WASHINGTON - Researchers with the U.S. Naval Research Laboratory (NRL) designed and built an instrument called NAUTILUS to provide new measurement capabilities unlike those available at other laboratories to measure nuclear, cosmo/geo-chemical, and electronic materials.
At the end of last year, NRL participated in an international round-robin exercise, called Nuclear Signatures Inter-laboratory Measurement Evaluation Program (NUSIMEP-9), sponsored by the European Commission (Nuclear Safety and Security Division) to measure microscopic particulate samples with “unknown” uranium isotope ratios.
“NRL recently received the final report from the international round-robin exercise and found that the Laboratory performed quite well, correctly identifying all of the “unknown” isotopic compositions,” said David Willingham, a research chemist and head of the Accelerator Mass Spectrometry Section. “In this case, NRL used a globally unique mass spectrometer called NAUTILUS to perform these measurements, as part of the Accelerator Mass Spectrometry Section’s participation in the NUSIMEP-9 sample analysis exercise.”
The NUSIMEP-9 test samples were prepared to mimic environmental sampling/nuclear Safeguards missions, such as those performed by the International Atomic Energy Agency (IAEA). The exercise was conducted for the IAEA’s Network of Analytical Laboratories (NWAL), of which NRL is not a member; however, NRL does collaborate with the laboratories to develop better uranium-bearing particle analyses.
The IAEA is responsible for deterring the proliferation of nuclear weapons by detecting early the misuse of nuclear material or technology, and by providing credible assurances that states are honoring their safeguards obligations. The analysis of nuclear material samples and environmental samples taken by IAEA inspectors is an essential component of this undertaking.
Twenty-two other laboratories were involved, many of which perform these types of measurements as their core mission (e.g., IAEA) with their instruments dedicated solely for these types of measurements.
“The NAUTILUS is much more flexible than this single type of measurement – we use it to analyze a wide variety of material compositions, including nuclear, electronic, and extraterrestrial materials,” said Evan Groopman, a research physicist. “We are happy with the results of this exercise because it demonstrates that our up-and-coming group can both build a novel instrument for the Navy and apply it to a wide variety of problems, performing as well or better than laboratories that exclusively perform a single type of analysis using commercial instrumentation.”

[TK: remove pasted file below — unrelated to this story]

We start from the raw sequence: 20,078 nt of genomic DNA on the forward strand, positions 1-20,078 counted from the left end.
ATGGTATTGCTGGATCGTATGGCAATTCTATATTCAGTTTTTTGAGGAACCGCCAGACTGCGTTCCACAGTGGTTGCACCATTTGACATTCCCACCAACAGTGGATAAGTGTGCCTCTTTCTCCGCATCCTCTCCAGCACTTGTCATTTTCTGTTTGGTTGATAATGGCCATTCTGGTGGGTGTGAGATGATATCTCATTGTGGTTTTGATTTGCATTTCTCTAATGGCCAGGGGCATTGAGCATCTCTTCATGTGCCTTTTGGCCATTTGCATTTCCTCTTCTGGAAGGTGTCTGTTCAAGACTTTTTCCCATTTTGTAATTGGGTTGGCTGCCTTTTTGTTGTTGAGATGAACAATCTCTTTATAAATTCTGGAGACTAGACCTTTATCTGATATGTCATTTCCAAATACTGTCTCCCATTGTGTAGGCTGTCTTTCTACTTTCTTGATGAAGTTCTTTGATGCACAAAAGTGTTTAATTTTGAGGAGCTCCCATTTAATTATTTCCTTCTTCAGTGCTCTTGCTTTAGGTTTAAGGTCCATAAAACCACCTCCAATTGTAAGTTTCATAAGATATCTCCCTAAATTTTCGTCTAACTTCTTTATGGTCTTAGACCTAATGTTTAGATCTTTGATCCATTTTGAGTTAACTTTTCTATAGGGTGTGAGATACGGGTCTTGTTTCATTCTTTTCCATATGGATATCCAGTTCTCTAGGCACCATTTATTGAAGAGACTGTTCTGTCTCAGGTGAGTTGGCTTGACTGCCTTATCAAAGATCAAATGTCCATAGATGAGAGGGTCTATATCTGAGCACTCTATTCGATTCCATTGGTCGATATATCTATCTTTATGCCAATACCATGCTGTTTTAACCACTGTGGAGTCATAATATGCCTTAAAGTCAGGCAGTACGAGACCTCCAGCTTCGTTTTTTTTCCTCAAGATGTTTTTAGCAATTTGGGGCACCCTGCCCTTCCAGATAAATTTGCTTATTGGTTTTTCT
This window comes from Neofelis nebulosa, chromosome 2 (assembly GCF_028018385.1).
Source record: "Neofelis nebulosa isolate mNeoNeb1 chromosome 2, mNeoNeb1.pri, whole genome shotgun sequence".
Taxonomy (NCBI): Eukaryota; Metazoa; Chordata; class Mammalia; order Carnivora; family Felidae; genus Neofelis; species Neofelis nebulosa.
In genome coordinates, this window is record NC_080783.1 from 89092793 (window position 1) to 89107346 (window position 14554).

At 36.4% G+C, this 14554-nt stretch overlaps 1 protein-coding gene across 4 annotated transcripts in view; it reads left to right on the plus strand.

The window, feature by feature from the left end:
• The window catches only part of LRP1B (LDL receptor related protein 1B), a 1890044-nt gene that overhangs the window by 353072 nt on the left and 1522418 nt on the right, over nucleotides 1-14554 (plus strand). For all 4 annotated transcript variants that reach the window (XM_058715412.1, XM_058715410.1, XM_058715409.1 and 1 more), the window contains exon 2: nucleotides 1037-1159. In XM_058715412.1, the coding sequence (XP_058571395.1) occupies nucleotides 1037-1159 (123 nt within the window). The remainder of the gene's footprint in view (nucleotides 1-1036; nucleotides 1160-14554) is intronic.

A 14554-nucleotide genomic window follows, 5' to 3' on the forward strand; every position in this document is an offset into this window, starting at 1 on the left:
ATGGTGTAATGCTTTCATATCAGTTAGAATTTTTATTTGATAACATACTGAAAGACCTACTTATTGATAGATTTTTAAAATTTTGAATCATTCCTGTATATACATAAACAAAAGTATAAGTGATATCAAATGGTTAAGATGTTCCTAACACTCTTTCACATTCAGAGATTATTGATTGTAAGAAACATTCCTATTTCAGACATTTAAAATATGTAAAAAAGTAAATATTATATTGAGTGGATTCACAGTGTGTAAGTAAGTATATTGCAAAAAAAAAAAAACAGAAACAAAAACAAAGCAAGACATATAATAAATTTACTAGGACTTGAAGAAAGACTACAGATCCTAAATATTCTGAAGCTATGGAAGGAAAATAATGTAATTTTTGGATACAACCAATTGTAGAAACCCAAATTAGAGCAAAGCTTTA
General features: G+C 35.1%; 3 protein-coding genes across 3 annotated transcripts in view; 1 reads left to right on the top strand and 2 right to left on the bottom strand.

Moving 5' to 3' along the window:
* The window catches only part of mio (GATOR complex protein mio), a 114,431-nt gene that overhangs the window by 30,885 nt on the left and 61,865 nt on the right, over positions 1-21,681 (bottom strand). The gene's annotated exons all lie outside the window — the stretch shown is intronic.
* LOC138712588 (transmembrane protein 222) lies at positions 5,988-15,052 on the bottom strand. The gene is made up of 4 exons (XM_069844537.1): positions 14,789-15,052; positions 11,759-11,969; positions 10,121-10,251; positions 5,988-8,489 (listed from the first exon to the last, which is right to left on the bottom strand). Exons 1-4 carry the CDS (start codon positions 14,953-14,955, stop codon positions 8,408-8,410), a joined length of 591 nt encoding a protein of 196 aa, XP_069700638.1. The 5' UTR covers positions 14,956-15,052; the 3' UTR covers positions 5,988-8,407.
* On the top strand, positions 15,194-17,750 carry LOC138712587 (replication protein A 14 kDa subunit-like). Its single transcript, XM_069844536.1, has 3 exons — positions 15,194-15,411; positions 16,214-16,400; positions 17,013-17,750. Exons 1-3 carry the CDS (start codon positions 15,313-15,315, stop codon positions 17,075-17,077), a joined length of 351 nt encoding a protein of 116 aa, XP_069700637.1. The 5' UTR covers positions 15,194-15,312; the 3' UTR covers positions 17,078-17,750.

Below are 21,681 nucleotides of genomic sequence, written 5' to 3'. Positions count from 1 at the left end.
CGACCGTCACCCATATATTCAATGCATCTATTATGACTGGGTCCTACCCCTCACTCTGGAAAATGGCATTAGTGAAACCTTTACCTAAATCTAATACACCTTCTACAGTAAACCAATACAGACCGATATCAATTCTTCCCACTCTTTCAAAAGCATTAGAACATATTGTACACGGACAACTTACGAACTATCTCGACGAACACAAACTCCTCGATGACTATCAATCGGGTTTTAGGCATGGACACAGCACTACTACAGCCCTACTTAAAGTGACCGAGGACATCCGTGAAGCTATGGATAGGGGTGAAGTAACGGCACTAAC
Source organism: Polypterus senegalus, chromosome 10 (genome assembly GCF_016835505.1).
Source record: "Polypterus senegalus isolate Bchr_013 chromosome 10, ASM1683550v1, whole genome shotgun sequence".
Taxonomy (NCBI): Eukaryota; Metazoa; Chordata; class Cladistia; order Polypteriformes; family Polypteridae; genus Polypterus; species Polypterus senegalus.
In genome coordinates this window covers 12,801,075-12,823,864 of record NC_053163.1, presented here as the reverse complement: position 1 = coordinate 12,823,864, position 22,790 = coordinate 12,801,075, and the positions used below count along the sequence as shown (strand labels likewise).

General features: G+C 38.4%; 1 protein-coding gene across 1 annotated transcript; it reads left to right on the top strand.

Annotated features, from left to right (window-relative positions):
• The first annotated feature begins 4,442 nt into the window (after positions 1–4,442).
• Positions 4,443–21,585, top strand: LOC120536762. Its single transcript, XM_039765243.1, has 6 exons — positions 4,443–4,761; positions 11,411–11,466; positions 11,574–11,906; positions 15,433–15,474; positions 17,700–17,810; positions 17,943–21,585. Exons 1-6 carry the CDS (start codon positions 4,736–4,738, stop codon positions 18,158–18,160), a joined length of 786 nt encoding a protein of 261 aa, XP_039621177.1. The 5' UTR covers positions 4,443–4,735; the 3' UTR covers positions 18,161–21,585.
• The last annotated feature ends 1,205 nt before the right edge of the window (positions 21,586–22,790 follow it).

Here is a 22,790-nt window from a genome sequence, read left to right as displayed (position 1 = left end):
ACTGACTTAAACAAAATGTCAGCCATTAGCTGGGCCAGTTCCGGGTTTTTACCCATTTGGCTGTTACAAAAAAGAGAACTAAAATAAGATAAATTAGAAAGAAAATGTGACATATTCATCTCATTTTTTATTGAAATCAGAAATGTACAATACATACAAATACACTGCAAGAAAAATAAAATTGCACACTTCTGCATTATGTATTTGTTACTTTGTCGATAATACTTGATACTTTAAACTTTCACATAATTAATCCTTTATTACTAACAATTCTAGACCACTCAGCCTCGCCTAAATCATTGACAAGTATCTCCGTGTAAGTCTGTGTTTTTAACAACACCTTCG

A key element of the safeguards system is the physical inspection of nuclear facilities by IAEA inspectors. States declare in considerable technical detail the types and quantities of nuclear material they possess. Among other verification measures, IAEA inspectors may take nuclear material samples from various points of the nuclear fuel cycle and collect environmental samples by swiping surfaces at various locations during the conduct of a verification activity.
These samples, which may be in solid, liquid, or gaseous form, are then subject to sophisticated analysis by IAEA scientists. The scientists focus on the isotopic make-up of uranium and plutonium contained
in the samples, unaware of the country from which they were obtained. The analytical results provide a powerful tool for supporting conclusions as to the correctness and completeness of states' nuclear material declarations and help to inform the IAEA’s evaluation of whether a state is complying with its safeguards obligations.
In carrying out this work, the IAEA laboratories coordinate and cooperate with a wider Network of Analytical Laboratories (NWAL), comprising an additional 18 laboratories located in nine different IAEA Member States. The Environment Sample Laboratory in Seibersdorf, Austria receives and screens all swipe samples but then shares the analytical workload with its NWAL partners.
The final report from the NUSIMEP-9 exercise can be found, here: